An affordable, globally available drug may help reduce the number of new HIV cases, according to a new study coming out of Winnipeg.

Low-dose Aspirin – the same over-the-counter medication that is commonly used to treat cardiovascular disease – has be observed to play a role in the reduction of HIV target cells in patients, potentially decreasing the virus’ ability to be passed from one person to another.

“These are promising results,” said the study’s lead author, Dr. Keith Fowke, head of the department of medical microbiology and infectious diseases at the Max Rady College of Medicine at the University of Manitoba.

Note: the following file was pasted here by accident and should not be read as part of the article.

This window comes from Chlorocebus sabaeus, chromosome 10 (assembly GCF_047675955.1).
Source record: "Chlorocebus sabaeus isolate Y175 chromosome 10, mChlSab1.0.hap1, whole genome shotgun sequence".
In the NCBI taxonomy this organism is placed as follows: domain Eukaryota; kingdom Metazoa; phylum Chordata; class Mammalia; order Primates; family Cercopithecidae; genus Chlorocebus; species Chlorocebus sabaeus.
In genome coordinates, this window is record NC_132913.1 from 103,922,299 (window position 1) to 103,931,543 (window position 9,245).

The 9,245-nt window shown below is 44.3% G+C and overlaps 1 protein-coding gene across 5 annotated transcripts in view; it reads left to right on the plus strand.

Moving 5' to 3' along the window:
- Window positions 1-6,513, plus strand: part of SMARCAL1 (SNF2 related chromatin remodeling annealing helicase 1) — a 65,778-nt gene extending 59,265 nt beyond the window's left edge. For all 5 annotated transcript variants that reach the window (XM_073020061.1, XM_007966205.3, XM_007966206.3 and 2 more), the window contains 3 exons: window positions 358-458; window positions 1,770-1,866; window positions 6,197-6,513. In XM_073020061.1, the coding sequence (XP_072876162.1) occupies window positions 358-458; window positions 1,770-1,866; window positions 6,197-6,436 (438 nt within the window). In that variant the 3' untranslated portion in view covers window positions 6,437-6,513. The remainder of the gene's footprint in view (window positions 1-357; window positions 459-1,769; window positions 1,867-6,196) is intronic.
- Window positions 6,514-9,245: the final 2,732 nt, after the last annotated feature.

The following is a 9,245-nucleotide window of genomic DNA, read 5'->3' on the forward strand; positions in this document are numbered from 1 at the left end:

The study, published in the Journal of the International AIDS Society, was conducted on a test group of Kenyan women by a team of researchers from the universities of Manitoba, Waterloo and Nairobi, in partnership with the Public Health Agency of Canada.

Study participants were given daily treatments of low-dose aspirin, and then monitored for results.

Researchers found that Aspirin was the most effective drug in reducing the number of HIV target cells, in some patients by as much by 35 per cent.

“The reduced number of HIV target cells in the women who took Aspirin approached the level found in Kenyan women at high risk of HIV contraction who have remained uninfected for many years,” said Fowke.

“This could be a strategy for HIV prevention that is not only inexpensive, but easily accessed globally.”

The team of researchers plans to continue their study, to better understand Aspirin’s effect on the virus.